Ever-English Learners’ K-16 Trajectories: Evidence from Texas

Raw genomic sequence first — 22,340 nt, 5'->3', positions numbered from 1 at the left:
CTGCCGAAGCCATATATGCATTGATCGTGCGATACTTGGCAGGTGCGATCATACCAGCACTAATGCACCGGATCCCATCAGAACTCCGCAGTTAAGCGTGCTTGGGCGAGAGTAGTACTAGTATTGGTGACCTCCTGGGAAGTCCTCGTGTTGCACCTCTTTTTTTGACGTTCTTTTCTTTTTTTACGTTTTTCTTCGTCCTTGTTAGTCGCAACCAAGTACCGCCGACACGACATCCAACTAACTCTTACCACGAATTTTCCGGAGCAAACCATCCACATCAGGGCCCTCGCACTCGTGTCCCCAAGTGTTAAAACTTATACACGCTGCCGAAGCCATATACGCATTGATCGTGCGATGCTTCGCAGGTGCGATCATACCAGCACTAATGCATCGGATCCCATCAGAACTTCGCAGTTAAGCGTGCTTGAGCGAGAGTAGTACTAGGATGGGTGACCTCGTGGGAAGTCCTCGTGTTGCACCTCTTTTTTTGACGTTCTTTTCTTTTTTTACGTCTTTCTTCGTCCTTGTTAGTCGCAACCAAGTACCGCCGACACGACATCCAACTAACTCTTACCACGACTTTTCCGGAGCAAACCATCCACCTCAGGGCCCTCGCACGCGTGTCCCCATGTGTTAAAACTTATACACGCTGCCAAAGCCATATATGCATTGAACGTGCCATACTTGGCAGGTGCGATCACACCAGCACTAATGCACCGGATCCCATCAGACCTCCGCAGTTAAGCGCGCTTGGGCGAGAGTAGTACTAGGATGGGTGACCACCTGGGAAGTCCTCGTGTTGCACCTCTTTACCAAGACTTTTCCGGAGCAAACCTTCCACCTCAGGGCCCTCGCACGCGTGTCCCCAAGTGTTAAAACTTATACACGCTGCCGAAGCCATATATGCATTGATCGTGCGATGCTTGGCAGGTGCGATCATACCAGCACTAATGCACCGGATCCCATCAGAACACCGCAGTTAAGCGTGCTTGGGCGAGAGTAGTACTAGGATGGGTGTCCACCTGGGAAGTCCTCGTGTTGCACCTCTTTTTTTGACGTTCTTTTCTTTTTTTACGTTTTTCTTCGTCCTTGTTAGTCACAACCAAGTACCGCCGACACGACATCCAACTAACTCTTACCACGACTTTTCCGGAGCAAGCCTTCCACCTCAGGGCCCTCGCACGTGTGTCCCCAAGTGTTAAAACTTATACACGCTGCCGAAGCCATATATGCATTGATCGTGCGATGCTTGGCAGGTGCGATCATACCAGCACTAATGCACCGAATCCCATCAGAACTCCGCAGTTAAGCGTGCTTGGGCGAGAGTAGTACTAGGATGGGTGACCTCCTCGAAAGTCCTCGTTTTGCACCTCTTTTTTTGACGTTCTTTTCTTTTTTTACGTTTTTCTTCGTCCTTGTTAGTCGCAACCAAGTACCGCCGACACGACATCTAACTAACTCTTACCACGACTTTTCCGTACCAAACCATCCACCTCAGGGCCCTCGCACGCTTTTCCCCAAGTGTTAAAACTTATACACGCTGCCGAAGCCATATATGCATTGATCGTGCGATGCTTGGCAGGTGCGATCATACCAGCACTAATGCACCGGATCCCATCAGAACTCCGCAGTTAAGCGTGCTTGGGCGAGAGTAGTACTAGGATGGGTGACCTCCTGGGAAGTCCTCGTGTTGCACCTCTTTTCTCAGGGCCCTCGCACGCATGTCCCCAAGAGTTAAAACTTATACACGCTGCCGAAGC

Purpose. Ever-ELs comprise the fastest growing K-12 student population, accounting for one in ten students nationally, and at minimum one in five students in large states like Texas and California. Most of what we know about their college-entrance patterns, however, focuses on youth who were EL-identified during high school, not those who may have exited ELD services previously. Research Methods/ Approaches. In the present study, we use multilevel models and statewide administrative K-12 and higher education longitudinal data to examine how ever-EL status predicts five outcomes: high school graduation, application to a four-year college, any college enrollment, and level of college attended. Findings. We show that, descriptively, ever-EL students differ significantly from their non-EL peers on a wide range of student and school characteristics, necessitating models that account for the many covariates of college going. Our models show that ever-EL status is associated with a greater likelihood of graduating from high school. Among high school graduates, ever-ELs are significantly more likely to enroll in college within three years of high school graduation than non-ELs; however, this is because they are significantly more likely to attend a two-year college and less likely to attend a four-year institution. Implications. In many ways, high schools perform the task asked of them—graduating EL students. However, given the increasing economic importance of a postsecondary credential in the labor market, ever-EL students remain underserved by Texas schools. We close with recommendations for policy and practice.